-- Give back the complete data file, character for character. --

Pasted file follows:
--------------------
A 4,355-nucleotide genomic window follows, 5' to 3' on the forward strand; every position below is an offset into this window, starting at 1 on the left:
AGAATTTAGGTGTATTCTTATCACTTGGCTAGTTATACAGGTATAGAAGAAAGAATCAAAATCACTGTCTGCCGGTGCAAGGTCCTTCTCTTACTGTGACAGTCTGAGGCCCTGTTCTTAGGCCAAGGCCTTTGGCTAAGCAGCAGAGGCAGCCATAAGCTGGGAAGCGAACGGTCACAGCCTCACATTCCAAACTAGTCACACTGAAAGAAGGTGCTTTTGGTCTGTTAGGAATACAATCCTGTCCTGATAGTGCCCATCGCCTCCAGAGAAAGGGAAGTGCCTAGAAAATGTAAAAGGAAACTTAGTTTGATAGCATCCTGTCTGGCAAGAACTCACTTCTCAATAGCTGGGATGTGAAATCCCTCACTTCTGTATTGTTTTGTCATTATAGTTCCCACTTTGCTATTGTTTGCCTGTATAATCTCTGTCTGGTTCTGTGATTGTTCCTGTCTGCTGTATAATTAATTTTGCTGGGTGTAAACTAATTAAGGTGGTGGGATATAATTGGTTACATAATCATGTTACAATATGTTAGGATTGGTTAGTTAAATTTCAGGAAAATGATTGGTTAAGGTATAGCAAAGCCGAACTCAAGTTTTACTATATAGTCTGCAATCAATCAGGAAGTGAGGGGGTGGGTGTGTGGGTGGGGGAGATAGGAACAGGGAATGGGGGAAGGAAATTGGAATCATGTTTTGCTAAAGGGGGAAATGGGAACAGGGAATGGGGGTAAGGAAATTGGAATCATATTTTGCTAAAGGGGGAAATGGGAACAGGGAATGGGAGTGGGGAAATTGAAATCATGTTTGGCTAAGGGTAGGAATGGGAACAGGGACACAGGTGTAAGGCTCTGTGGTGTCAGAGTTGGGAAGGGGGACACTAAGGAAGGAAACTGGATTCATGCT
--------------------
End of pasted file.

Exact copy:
A 4,355-nucleotide genomic window follows, 5' to 3' on the forward strand; every position below is an offset into this window, starting at 1 on the left:
AGAATTTAGGTGTATTCTTATCACTTGGCTAGTTATACAGGTATAGAAGAAAGAATCAAAATCACTGTCTGCCGGTGCAAGGTCCTTCTCTTACTGTGACAGTCTGAGGCCCTGTTCTTAGGCCAAGGCCTTTGGCTAAGCAGCAGAGGCAGCCATAAGCTGGGAAGCGAACGGTCACAGCCTCACATTCCAAACTAGTCACACTGAAAGAAGGTGCTTTTGGTCTGTTAGGAATACAATCCTGTCCTGATAGTGCCCATCGCCTCCAGAGAAAGGGAAGTGCCTAGAAAATGTAAAAGGAAACTTAGTTTGATAGCATCCTGTCTGGCAAGAACTCACTTCTCAATAGCTGGGATGTGAAATCCCTCACTTCTGTATTGTTTTGTCATTATAGTTCCCACTTTGCTATTGTTTGCCTGTATAATCTCTGTCTGGTTCTGTGATTGTTCCTGTCTGCTGTATAATTAATTTTGCTGGGTGTAAACTAATTAAGGTGGTGGGATATAATTGGTTACATAATCATGTTACAATATGTTAGGATTGGTTAGTTAAATTTCAGGAAAATGATTGGTTAAGGTATAGCAAAGCCGAACTCAAGTTTTACTATATAGTCTGCAATCAATCAGGAAGTGAGGGGGTGGGTGTGTGGGTGGGGGAGATAGGAACAGGGAATGGGGGAAGGAAATTGGAATCATGTTTTGCTAAAGGGGGAAATGGGAACAGGGAATGGGGGTAAGGAAATTGGAATCATATTTTGCTAAAGGGGGAAATGGGAACAGGGAATGGGAGTGGGGAAATTGAAATCATGTTTGGCTAAGGGTAGGAATGGGAACAGGGACACAGGTGTAAGGCTCTGTGGTGTCAGAGTTGGGAAGGGGGACACTAAGGAAGGAAACTGGATTCATGCT